The application of SMW applied to a species matrix allows consists of (1) placing a window of even-numbered size at the beginning of the data series, (2) splitting the window into two equal halves, (3) calculating the community centroids within each half, (4) computing a dissimilarity metric between the two halves, (5) shifting window one position along the series, and (6) repeating the procedure till the end of the data series (Cornelius & Reynolds 1991). The significance of the dissimilarity values within each window is tested through multi-response permutations and includes two types of procedures: the **“random-plot”** and **“random-shift”**. The first randomizes sites along the series while preserving species composition and abundance structure of the sites. The second randomizes patterns of each species relative to each other while preserving the spatial structure of the species abundance. Therefore, choosing between random plot and random shift relies on considering sites or species as a fixed aspect of the null distribution. Both procedures include computing an expected mean dissimilarity (DS) and standard deviation (SD) for each window midpoint. Confidence limits have been suggested as one or two SD above DS or estimated from one-tailed 95% confidence intervals (Erdos et al. 2014).

The choice of window size affects the results of the SMW analysis. A *pooled* profile by averaging together dissimilarities from different window sizes reduces the scale-effect. In this case, dissimilarity profiles of the mean Z-score (standardized values of dissimilarity) are used to detect the community breakpoints.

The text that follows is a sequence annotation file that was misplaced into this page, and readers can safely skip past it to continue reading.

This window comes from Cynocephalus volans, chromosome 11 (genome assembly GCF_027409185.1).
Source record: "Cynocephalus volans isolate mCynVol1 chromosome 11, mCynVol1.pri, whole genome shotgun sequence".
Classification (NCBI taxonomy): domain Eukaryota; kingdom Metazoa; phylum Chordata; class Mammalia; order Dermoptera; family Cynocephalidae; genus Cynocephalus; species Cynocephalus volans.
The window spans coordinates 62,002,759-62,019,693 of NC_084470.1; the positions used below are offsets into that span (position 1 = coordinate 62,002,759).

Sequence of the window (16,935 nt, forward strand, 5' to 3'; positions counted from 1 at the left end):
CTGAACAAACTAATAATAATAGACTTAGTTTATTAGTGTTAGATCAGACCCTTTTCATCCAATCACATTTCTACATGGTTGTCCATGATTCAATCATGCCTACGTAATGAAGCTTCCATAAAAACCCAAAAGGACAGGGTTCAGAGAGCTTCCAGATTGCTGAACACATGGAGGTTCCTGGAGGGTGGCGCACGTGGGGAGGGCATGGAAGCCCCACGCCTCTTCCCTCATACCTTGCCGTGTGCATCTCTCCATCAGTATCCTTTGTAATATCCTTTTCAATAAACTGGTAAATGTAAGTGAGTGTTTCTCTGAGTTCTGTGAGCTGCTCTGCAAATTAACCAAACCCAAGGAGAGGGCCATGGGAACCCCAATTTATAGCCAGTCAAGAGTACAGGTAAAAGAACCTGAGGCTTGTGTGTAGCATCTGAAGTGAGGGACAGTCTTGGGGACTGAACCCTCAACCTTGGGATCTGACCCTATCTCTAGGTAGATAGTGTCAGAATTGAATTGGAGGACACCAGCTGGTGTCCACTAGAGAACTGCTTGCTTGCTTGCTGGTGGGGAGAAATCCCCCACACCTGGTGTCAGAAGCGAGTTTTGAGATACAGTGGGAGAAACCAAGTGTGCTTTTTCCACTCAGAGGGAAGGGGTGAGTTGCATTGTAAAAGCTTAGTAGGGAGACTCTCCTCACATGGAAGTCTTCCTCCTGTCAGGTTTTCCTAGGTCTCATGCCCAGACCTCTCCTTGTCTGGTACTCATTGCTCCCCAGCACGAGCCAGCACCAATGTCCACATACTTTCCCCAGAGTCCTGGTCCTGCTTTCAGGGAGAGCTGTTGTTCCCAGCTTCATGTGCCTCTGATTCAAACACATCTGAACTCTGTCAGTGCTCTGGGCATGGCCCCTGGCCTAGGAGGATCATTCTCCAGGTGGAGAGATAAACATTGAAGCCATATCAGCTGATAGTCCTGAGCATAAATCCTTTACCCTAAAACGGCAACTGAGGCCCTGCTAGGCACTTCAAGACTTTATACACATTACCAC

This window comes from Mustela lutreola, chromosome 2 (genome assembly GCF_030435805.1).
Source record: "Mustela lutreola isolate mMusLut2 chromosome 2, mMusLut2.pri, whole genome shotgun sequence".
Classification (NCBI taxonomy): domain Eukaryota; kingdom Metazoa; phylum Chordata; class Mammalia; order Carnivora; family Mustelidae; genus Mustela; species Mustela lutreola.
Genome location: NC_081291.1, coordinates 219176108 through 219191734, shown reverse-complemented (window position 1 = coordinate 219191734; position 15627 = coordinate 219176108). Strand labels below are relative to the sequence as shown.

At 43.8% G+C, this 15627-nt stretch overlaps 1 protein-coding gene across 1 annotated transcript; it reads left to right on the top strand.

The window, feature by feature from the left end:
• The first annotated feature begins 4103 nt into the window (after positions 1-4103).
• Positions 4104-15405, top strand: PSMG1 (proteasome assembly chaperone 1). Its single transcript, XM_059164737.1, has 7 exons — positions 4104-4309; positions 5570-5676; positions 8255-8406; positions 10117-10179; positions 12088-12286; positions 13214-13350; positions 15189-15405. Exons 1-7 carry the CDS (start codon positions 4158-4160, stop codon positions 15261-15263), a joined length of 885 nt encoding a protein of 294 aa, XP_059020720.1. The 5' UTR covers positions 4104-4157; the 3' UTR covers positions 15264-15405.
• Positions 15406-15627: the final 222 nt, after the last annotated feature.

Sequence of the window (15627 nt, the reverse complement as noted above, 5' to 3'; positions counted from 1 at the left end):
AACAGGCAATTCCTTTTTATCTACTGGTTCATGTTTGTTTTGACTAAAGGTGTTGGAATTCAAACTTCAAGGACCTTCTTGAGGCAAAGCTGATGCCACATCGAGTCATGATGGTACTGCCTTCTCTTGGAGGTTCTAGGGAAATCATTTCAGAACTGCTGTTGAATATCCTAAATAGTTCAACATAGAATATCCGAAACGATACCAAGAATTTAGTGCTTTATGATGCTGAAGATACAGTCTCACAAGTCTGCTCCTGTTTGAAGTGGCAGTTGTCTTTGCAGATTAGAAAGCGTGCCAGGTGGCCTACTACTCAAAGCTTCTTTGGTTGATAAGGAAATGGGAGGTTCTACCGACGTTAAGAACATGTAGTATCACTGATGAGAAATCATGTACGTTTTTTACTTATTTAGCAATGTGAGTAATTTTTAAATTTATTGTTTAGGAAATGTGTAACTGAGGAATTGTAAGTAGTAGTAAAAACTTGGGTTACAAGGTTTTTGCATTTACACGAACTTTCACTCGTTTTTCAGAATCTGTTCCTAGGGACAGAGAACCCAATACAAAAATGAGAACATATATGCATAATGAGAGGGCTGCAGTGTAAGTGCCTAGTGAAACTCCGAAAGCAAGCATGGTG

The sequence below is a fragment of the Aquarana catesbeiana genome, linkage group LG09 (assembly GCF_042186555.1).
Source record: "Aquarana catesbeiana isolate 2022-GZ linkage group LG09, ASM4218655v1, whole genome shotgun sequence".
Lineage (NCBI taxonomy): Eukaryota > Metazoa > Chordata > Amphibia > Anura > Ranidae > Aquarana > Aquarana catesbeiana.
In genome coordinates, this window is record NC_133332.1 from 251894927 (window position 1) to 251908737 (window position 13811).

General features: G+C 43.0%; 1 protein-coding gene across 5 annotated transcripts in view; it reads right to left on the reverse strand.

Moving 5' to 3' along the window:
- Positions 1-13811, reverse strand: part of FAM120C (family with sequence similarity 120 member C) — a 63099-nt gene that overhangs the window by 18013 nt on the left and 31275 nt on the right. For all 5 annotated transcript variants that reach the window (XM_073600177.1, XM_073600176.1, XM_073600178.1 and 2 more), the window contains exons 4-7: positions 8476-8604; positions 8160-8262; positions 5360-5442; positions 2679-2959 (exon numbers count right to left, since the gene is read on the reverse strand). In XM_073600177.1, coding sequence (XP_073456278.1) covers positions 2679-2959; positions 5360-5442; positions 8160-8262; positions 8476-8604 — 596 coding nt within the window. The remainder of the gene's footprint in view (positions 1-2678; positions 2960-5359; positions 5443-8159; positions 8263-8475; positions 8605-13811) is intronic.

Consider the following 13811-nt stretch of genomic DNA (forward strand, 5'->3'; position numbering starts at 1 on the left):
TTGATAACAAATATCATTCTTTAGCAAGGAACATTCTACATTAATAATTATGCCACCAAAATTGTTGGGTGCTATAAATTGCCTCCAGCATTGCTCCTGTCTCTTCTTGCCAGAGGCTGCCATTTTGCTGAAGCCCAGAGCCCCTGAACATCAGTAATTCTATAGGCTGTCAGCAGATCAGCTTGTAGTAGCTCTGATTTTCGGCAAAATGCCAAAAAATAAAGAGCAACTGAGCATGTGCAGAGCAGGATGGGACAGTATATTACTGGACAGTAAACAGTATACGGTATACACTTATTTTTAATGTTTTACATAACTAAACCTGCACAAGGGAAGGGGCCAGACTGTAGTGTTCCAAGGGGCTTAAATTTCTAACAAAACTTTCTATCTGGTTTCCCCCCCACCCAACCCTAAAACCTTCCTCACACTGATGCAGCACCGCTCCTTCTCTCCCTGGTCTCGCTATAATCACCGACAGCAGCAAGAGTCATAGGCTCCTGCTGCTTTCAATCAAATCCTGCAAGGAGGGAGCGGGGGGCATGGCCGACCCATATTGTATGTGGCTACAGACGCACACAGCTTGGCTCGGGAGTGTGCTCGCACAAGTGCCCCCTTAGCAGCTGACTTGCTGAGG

In plot randomization, Z-scores increase at each window midpoint together with an increase in window width, but the general shape of the dissimilarity profiles remains unchanged. In contrast, the random-shift method minimizes the scale dependence of Z-scores and makes a clear distinction between non-significant and significant discontinuities (Körmöczi et al. 2016).

The package `segRDA`

implements the SMW analysis through the function `SMW`

which requires the following arguments:

`yo`

: the ordered community;`ws`

: either a single window size or a vector of several windows sizes;`dist`

: the distance metric (all distances metrics available in`vegan::vegdist`

);`rand`

: the randomization type (`"shift"`

or`"plot"`

);`n.rand`

: the number of randomizations;

The default settings are `dist="bray"`

, `rand="shift"`

and `n.rand=99`

. The running time of the analysis will depend on the number of window sizes (`length(ws)`

) multiplied by the number of randomizations `n.rand`

. In the following examples, we settled a low number of randomizations to speed up the analyses with the remaining arguments left at their default values.

```